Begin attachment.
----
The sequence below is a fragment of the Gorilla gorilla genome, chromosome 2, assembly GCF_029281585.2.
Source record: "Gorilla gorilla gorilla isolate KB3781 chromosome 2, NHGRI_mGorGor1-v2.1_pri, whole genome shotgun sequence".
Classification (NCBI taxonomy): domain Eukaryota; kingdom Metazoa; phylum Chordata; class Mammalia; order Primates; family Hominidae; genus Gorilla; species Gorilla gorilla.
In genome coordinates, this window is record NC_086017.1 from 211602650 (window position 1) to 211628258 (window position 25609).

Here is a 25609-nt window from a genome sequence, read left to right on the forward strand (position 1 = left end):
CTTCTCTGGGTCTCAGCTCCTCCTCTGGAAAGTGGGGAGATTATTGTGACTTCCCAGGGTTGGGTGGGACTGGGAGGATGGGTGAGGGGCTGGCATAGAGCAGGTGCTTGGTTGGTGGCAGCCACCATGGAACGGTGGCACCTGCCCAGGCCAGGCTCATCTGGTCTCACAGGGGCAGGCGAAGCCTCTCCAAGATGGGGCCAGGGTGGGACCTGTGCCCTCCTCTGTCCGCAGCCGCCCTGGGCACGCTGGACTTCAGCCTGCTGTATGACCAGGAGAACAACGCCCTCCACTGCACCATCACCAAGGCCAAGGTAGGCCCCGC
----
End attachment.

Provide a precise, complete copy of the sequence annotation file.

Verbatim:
The sequence below is a fragment of the Gorilla gorilla genome, chromosome 2, assembly GCF_029281585.2.
Source record: "Gorilla gorilla gorilla isolate KB3781 chromosome 2, NHGRI_mGorGor1-v2.1_pri, whole genome shotgun sequence".
Classification (NCBI taxonomy): domain Eukaryota; kingdom Metazoa; phylum Chordata; class Mammalia; order Primates; family Hominidae; genus Gorilla; species Gorilla gorilla.
In genome coordinates, this window is record NC_086017.1 from 211602650 (window position 1) to 211628258 (window position 25609).

Here is a 25609-nt window from a genome sequence, read left to right on the forward strand (position 1 = left end):
CTTCTCTGGGTCTCAGCTCCTCCTCTGGAAAGTGGGGAGATTATTGTGACTTCCCAGGGTTGGGTGGGACTGGGAGGATGGGTGAGGGGCTGGCATAGAGCAGGTGCTTGGTTGGTGGCAGCCACCATGGAACGGTGGCACCTGCCCAGGCCAGGCTCATCTGGTCTCACAGGGGCAGGCGAAGCCTCTCCAAGATGGGGCCAGGGTGGGACCTGTGCCCTCCTCTGTCCGCAGCCGCCCTGGGCACGCTGGACTTCAGCCTGCTGTATGACCAGGAGAACAACGCCCTCCACTGCACCATCACCAAGGCCAAGGTAGGCCCCGC